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Two Queen Bees promoting Honeybees, while educating and building a network of urban beehives throughout the city of Detroit! Since 2010, Bees in the D founder, Brian Peterson-Roest, has been a hobbyist beekeeper and has come to realise that bees are one of the most amazing creatures on this Earth. He has stated that, we need to act now, for if we do not, they will be on the brink of extinction, having a devastating impact globally. He would like to see Detroit become a national leader in the conservation of pollinators and promotion of urban beekeeping. Bees in the D is a 501(c)(3) non-profit organization whose mission is to create a cooperative effort between residents, schools, organizations, and businesses in the city of Detroit and Southeast Michigan to contribute to both the health of honey bee colonies and native pollinators, and the education of their importance to our environment. Bees in the D is creating a community wide effort to educate on the importance of pollinators and honeybees by engaging guests with hands-on beehive tours. They are revitalizing vacant lots in the Core City neighbourhood of Detroit by building the Michigan Pollinator Centre and Botanical Gardens. They placed their first 6 hives in 2016, and grew to over 200 hives in 2021! They maintain an apiary at Oakland University, University of Detroit, and MLK High School to educate about honeybees and their conservation. They have Installed 4 hives and an interactive live honeybee exhibit at the DNR Outdoor Adventure centre. They advise ordinances in favour of beekeeping within city and urban communities, they organize honey harvests to engage the public and educate about the process. Bees in the D uses state of the art Hive Tracks Software to compile data and reports for clients and data compiled for the betterment of beekeeping globally. They are working together to make Detroit the best it can BEE! By partnering with local businesses to use their honey in their products, placing hives within community gardens to increase crop yields for enjoyment of the community. They brought back the beekeeping patch to Girl scouts of S.E Michigan, and act as Ambassadors with The Bee Conservancy and other pollinator groups. Bees in the D, presents and educates neighbourhood groups to ease misconceptions, they work with local children's groups, boy-scouts, and girl-scouts, and hold interactive presentations at nature centres about gardens, beekeeping, and other pollinators.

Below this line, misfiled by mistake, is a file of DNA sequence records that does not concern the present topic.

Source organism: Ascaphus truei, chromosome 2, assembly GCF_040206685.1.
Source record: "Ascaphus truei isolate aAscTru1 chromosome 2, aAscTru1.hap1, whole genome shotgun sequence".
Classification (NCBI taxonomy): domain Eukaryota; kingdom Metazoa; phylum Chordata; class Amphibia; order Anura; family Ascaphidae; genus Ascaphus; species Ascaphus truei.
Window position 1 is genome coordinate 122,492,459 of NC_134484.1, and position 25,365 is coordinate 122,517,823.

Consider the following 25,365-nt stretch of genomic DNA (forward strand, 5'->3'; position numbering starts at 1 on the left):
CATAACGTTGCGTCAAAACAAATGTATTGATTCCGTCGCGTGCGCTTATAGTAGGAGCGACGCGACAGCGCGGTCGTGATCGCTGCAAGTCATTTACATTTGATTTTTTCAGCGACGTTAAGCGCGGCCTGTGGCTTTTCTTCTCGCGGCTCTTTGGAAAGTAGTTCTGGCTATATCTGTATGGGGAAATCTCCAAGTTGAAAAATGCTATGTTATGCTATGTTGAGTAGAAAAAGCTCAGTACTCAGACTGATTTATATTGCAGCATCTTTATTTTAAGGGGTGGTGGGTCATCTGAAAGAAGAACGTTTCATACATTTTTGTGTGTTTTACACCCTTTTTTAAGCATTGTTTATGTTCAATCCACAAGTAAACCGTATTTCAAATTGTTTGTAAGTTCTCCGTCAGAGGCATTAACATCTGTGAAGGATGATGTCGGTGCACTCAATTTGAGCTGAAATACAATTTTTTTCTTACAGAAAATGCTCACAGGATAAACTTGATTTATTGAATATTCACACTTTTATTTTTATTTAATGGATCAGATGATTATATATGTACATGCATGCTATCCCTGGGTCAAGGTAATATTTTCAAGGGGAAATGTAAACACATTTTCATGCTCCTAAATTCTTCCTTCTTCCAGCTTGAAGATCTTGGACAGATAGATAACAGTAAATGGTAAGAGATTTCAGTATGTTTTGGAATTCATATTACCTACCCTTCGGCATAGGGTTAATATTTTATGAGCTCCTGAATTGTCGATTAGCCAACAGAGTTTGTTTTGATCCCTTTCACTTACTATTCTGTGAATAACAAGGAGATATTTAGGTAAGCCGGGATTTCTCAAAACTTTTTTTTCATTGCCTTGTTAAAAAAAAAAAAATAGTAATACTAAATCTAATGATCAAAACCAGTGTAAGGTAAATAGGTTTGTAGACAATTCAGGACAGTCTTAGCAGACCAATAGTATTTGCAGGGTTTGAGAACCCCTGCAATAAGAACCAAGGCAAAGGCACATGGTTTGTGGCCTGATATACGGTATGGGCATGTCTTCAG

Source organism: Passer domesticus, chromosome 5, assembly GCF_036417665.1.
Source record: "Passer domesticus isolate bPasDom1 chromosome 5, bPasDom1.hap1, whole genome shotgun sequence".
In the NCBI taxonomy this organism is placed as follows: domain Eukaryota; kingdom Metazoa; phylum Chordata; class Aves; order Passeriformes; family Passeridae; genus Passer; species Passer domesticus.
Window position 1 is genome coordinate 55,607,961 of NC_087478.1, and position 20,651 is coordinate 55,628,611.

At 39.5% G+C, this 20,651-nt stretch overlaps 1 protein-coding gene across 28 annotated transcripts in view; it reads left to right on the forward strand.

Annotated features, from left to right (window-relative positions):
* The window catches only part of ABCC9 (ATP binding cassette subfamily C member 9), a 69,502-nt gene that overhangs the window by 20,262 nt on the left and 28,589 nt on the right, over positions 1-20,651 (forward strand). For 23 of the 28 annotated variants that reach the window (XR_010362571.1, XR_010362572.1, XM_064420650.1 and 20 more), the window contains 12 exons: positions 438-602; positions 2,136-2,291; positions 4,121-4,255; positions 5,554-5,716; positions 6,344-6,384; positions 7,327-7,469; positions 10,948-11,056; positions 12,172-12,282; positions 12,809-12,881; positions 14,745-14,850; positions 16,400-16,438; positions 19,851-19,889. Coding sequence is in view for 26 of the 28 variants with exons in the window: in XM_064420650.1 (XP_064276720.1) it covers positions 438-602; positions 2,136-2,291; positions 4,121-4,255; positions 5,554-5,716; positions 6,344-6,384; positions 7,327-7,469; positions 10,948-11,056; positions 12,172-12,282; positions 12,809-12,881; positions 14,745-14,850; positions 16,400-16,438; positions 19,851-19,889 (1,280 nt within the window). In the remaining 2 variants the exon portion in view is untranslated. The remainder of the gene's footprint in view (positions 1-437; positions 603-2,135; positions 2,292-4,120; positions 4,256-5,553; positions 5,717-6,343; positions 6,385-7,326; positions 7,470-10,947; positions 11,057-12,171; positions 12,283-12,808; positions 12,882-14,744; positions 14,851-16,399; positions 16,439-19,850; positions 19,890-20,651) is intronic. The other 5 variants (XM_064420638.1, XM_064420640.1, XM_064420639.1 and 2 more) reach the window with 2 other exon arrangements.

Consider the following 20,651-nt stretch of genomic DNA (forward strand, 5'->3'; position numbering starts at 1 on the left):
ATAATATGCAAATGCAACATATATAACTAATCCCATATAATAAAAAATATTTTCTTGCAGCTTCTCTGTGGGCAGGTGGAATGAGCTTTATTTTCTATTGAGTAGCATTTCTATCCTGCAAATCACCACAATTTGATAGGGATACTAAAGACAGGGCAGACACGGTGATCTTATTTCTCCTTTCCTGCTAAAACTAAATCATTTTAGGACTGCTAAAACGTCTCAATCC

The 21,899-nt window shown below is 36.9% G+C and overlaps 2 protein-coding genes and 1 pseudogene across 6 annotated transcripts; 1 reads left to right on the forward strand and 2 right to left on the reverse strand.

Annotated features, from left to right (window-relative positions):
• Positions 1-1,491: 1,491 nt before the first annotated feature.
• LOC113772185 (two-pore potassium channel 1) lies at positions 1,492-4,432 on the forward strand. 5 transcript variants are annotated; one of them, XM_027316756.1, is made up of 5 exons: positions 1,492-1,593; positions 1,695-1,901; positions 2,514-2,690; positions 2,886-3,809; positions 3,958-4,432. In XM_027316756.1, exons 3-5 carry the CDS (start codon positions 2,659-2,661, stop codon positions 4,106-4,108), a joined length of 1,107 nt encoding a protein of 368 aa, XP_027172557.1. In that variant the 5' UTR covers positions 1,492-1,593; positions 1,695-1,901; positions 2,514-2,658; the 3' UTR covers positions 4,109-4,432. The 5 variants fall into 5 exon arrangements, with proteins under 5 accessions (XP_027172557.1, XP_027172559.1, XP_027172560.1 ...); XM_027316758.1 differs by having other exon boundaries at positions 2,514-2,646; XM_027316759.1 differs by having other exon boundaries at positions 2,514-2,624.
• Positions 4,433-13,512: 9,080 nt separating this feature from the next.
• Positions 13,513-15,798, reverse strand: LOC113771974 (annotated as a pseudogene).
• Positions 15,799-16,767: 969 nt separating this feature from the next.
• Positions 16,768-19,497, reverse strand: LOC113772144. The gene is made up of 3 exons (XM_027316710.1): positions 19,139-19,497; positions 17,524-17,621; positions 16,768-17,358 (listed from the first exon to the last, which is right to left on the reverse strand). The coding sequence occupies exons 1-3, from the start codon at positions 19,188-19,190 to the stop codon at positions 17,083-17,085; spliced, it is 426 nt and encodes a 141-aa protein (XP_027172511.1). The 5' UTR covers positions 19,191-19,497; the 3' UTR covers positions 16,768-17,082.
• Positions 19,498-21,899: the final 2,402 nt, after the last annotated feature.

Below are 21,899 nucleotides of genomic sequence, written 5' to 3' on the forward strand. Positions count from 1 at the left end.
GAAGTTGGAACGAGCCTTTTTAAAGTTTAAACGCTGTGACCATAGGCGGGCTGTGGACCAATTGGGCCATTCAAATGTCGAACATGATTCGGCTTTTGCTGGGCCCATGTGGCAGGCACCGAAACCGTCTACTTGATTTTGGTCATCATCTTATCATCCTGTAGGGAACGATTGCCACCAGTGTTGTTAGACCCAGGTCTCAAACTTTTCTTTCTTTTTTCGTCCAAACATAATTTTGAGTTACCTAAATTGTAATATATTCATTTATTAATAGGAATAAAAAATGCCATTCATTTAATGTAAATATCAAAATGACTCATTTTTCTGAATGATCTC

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BeekeeperFacts is owned and operated by EcomEagle. The author Joe has always loved beekeeping and wanted to learn more about this charming activity. He decided to finally take the plunge and learn everything he possibly could and share that information with you. From writing about how to setup hives, caring for your honeybees and extracting honey, I strive to share my experiences and answer any questions you may have.